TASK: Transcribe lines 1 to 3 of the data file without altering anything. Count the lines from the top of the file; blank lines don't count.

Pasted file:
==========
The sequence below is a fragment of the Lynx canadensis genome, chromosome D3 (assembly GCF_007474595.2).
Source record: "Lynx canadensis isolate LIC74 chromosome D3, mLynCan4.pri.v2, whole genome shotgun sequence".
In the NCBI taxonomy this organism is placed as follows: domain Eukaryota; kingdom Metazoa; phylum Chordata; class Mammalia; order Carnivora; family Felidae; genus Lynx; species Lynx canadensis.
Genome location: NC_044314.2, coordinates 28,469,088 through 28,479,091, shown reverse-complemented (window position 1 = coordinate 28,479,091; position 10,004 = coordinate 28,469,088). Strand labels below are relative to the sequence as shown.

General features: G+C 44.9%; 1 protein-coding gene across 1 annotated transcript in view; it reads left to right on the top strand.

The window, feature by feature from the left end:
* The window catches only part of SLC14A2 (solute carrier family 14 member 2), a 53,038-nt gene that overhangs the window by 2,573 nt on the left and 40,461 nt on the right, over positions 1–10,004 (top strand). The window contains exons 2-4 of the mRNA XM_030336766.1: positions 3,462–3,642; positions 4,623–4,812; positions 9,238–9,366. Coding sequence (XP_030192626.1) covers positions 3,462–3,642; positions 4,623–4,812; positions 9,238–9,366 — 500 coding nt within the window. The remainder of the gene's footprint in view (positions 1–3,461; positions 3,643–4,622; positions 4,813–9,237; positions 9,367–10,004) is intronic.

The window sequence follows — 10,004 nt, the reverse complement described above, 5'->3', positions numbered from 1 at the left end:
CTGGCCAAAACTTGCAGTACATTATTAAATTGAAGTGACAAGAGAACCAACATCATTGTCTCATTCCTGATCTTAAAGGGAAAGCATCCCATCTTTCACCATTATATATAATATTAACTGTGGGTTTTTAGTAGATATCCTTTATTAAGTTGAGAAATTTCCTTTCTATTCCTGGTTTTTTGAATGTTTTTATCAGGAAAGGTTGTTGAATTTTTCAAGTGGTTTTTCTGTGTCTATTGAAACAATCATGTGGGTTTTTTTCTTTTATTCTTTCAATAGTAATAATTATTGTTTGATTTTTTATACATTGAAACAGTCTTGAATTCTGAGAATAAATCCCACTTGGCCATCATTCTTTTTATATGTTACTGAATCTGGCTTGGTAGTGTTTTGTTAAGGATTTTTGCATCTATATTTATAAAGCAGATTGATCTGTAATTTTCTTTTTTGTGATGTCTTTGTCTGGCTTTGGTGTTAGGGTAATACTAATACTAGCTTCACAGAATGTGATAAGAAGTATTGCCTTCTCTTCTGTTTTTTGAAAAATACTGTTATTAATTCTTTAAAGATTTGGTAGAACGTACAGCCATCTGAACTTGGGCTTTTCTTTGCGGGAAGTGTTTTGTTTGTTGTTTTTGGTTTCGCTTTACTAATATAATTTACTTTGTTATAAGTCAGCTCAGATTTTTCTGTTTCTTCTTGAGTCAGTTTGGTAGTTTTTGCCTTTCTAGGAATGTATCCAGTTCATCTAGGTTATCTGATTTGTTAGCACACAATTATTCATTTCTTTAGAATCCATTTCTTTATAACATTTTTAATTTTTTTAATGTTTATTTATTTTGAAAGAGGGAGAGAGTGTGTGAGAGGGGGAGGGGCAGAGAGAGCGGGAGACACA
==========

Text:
The sequence below is a fragment of the Lynx canadensis genome, chromosome D3 (assembly GCF_007474595.2).
Source record: "Lynx canadensis isolate LIC74 chromosome D3, mLynCan4.pri.v2, whole genome shotgun sequence".
In the NCBI taxonomy this organism is placed as follows: domain Eukaryota; kingdom Metazoa; phylum Chordata; class Mammalia; order Carnivora; family Felidae; genus Lynx; species Lynx canadensis.